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Am J Cardiol. 2004 Feb 1;93(3):307-12.

Safety and tolerability of simvastatin plus niacin in patients with coronary artery disease and low high-density lipoprotein cholesterol (The HDL Atherosclerosis Treatment Study).

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Department of Medicine, Division of Cardiology, University of Washington School of Medicine, Seattle, Washington 98103, USA.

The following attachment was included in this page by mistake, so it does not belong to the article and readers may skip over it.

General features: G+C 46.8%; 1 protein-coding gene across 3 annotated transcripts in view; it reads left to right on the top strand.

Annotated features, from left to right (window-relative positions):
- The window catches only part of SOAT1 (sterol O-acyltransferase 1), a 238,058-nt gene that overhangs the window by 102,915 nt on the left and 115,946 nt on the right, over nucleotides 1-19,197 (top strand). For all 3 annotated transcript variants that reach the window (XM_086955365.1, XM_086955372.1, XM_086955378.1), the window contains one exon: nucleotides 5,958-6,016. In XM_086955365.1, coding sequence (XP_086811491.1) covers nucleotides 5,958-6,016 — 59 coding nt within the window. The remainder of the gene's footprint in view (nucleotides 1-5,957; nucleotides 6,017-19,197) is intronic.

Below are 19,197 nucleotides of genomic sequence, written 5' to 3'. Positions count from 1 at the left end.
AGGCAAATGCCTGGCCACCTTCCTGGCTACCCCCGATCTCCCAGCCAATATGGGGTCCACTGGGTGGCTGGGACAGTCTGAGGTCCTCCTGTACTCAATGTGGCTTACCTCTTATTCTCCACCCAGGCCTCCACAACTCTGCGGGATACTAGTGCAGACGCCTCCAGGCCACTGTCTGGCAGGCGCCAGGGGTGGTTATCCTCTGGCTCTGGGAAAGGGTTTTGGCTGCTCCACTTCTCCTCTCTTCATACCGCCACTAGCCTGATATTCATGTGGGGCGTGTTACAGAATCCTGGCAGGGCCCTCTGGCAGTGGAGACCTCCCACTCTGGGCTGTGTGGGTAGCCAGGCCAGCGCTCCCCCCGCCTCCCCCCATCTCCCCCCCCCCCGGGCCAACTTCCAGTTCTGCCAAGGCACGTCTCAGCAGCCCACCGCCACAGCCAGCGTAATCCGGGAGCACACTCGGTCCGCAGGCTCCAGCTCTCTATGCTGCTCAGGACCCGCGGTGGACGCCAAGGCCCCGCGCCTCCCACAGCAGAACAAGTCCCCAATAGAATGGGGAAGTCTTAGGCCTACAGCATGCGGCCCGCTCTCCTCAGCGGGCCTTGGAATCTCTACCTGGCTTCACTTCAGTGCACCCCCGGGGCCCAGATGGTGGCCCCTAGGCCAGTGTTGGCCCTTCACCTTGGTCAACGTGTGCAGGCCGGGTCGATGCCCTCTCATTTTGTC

The high-density lipoprotein (HDL)-Atherosclerosis Treatment Study showed that simvastatin plus niacin (mean daily dose 13 mg and 2.4 g, respectively) halt angiographic atherosclerosis progression and reduce major clinical events by 60% in patients with coronary artery disease (CAD) who have low HDL, in comparison with placebos, over 3 years. How safe and well-tolerated is this combination? One hundred sixty patients with CAD, including 25 with diabetes mellitus, with mean low-density lipoprotein cholesterol of 128 mg/dl, HDL cholesterol of < or =35 mg/dl (mean 31), and mean triglycerides of 217 mg/dl were randomized to 4 factorial combinations of antioxidant vitamins or their placebos and simvastatin plus niacin or their placebos. Patients were examined monthly or bimonthly for 38 months; side effects (gastrointestinal upset, nausea, anorexia, vision, skin, and energy problems, or muscle aches) were directly queried and recorded. Aspartate aminotransferase, creatine phosphokinase (CPK), uric acid, homocysteine, and fasting glucose levels were regularly monitored. A safety monitor reviewed all side effects and adjusted drug dosages accordingly. Patients who received simvastatin plus niacin and those on placebo had similar frequencies of clinical or laboratory side effects: any degree of flushing (30% vs 23%, p = NS), symptoms of fatigue, nausea, and/or muscle aches (9% vs 5%, p = NS), aspartate aminotransferase (SGOT) > or =3 times upper limit of normal (3% vs 1%, p = NS), CPK > or =2 times upper limit of normal (3% vs 4%, p = NS), CPK > or =5 times upper limit of normal, new onset of uric acid > or =7.5 mg/dl (18% vs 15%, p = NS), and homocysteine > or =15 micromol/L (9% vs 4%, p = NS). Glycemic control among diabetics declined mildly in the simvastatin-niacin group but returned to pretreatment levels at 8 months and remained stable for rest of the study. This combination regimen was repeatedly described by 91% of treated patients and 86% of placebo subjects as "very easy" or "fairly easy" to take. Thus, the simvastatin plus niacin regimen is effective, safe, and well tolerated in patients with or without diabetes mellitus.

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